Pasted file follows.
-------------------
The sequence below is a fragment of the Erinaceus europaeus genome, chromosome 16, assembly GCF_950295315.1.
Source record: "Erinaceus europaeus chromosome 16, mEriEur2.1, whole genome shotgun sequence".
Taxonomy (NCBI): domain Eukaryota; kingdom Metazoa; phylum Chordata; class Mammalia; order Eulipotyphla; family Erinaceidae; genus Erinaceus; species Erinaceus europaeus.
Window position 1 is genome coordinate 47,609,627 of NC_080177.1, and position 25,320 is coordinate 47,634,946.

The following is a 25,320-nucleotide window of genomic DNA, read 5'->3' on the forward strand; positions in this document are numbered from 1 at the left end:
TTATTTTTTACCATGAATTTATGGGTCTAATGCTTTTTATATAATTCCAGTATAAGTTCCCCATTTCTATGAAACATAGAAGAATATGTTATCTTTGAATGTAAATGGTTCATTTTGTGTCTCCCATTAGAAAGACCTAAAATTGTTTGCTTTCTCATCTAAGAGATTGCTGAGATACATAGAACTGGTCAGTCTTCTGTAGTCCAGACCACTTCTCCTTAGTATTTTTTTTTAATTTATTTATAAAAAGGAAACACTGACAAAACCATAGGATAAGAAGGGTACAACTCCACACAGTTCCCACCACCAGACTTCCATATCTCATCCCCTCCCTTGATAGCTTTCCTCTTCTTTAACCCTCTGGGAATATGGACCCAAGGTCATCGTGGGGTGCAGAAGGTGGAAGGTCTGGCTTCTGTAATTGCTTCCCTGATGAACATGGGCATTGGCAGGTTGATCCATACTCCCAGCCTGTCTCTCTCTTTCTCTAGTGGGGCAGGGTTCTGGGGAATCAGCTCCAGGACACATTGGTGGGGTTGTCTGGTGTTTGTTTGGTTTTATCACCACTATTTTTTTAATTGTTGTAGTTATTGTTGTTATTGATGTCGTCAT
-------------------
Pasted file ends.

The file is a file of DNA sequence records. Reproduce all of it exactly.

The sequence below is a fragment of the Erinaceus europaeus genome, chromosome 16, assembly GCF_950295315.1.
Source record: "Erinaceus europaeus chromosome 16, mEriEur2.1, whole genome shotgun sequence".
Taxonomy (NCBI): domain Eukaryota; kingdom Metazoa; phylum Chordata; class Mammalia; order Eulipotyphla; family Erinaceidae; genus Erinaceus; species Erinaceus europaeus.
Window position 1 is genome coordinate 47,609,627 of NC_080177.1, and position 25,320 is coordinate 47,634,946.

The following is a 25,320-nucleotide window of genomic DNA, read 5'->3' on the forward strand; positions in this document are numbered from 1 at the left end:
TTATTTTTTACCATGAATTTATGGGTCTAATGCTTTTTATATAATTCCAGTATAAGTTCCCCATTTCTATGAAACATAGAAGAATATGTTATCTTTGAATGTAAATGGTTCATTTTGTGTCTCCCATTAGAAAGACCTAAAATTGTTTGCTTTCTCATCTAAGAGATTGCTGAGATACATAGAACTGGTCAGTCTTCTGTAGTCCAGACCACTTCTCCTTAGTATTTTTTTTTAATTTATTTATAAAAAGGAAACACTGACAAAACCATAGGATAAGAAGGGTACAACTCCACACAGTTCCCACCACCAGACTTCCATATCTCATCCCCTCCCTTGATAGCTTTCCTCTTCTTTAACCCTCTGGGAATATGGACCCAAGGTCATCGTGGGGTGCAGAAGGTGGAAGGTCTGGCTTCTGTAATTGCTTCCCTGATGAACATGGGCATTGGCAGGTTGATCCATACTCCCAGCCTGTCTCTCTCTTTCTCTAGTGGGGCAGGGTTCTGGGGAATCAGCTCCAGGACACATTGGTGGGGTTGTCTGGTGTTTGTTTGGTTTTATCACCACTATTTTTTTAATTGTTGTAGTTATTGTTGTTATTGATGTCGTCAT